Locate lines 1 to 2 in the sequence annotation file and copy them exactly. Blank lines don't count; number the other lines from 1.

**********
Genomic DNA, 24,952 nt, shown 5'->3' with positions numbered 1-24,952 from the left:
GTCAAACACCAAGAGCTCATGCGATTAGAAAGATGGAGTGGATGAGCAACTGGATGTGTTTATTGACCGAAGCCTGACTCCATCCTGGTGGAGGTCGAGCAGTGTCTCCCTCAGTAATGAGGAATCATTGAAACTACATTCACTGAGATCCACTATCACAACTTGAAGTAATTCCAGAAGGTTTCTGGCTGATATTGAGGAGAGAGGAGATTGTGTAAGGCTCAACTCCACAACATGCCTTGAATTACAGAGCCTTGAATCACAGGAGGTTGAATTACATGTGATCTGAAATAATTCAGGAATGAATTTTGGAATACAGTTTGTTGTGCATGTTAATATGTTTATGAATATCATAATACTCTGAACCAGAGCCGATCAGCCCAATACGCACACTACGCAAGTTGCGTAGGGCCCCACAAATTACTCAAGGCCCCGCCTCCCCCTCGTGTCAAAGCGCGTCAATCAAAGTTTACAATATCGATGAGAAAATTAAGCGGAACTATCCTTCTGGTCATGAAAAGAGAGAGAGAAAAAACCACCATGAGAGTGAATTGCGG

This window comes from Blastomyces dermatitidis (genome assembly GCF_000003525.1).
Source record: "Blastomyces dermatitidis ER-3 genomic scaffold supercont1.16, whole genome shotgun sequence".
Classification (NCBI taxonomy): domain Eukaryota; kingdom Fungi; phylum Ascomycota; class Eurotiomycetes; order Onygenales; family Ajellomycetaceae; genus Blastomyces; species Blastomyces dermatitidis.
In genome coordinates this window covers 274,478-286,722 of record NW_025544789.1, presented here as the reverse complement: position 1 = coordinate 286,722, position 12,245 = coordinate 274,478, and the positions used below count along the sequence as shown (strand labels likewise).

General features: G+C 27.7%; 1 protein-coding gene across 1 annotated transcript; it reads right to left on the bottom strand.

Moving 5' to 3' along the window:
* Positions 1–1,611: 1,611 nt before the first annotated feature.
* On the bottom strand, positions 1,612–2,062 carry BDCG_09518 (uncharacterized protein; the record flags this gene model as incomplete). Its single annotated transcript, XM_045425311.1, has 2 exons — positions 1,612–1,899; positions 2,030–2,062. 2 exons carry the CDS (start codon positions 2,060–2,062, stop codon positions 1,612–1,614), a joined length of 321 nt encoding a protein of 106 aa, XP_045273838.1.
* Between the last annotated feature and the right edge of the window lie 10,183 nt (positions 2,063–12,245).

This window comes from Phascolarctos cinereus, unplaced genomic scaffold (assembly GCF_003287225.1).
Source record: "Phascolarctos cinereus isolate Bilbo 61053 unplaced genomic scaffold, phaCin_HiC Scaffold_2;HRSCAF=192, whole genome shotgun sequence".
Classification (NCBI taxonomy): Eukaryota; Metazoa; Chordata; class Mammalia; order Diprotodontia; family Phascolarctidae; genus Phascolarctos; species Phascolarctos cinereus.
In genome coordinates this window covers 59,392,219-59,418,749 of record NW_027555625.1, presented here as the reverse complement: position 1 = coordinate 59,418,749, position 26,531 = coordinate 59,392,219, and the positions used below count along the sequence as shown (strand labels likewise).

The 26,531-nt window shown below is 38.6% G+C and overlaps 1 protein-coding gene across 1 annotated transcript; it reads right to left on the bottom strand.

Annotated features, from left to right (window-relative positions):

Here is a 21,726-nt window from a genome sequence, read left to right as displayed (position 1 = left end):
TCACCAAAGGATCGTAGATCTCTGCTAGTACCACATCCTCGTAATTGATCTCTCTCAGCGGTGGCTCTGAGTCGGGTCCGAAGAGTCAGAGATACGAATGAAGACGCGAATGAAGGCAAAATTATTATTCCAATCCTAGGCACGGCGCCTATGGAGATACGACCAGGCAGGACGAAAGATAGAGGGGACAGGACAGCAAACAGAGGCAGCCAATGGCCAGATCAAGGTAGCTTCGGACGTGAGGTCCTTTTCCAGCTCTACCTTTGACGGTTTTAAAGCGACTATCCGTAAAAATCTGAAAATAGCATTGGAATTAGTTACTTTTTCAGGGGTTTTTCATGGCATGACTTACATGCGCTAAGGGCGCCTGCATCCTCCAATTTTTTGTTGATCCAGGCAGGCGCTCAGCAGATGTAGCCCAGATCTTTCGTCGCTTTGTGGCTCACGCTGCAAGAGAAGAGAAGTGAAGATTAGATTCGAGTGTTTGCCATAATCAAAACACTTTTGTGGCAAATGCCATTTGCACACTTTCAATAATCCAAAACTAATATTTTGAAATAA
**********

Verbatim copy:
Genomic DNA, 24,952 nt, shown 5'->3' with positions numbered 1-24,952 from the left:
GTCAAACACCAAGAGCTCATGCGATTAGAAAGATGGAGTGGATGAGCAACTGGATGTGTTTATTGACCGAAGCCTGACTCCATCCTGGTGGAGGTCGAGCAGTGTCTCCCTCAGTAATGAGGAATCATTGAAACTACATTCACTGAGATCCACTATCACAACTTGAAGTAATTCCAGAAGGTTTCTGGCTGATATTGAGGAGAGAGGAGATTGTGTAAGGCTCAACTCCACAACATGCCTTGAATTACAGAGCCTTGAATCACAGGAGGTTGAATTACATGTGATCTGAAATAATTCAGGAATGAATTTTGGAATACAGTTTGTTGTGCATGTTAATATGTTTATGAATATCATAATACTCTGAACCAGAGCCGATCAGCCCAATACGCACACTACGCAAGTTGCGTAGGGCCCCACAAATTACTCAAGGCCCCGCCTCCCCCTCGTGTCAAAGCGCGTCAATCAAAGTTTACAATATCGATGAGAAAATTAAGCGGAACTATCCTTCTGGTCATGAAAAGAGAGAGAGAAAAAACCACCATGAGAGTGAATTGCGG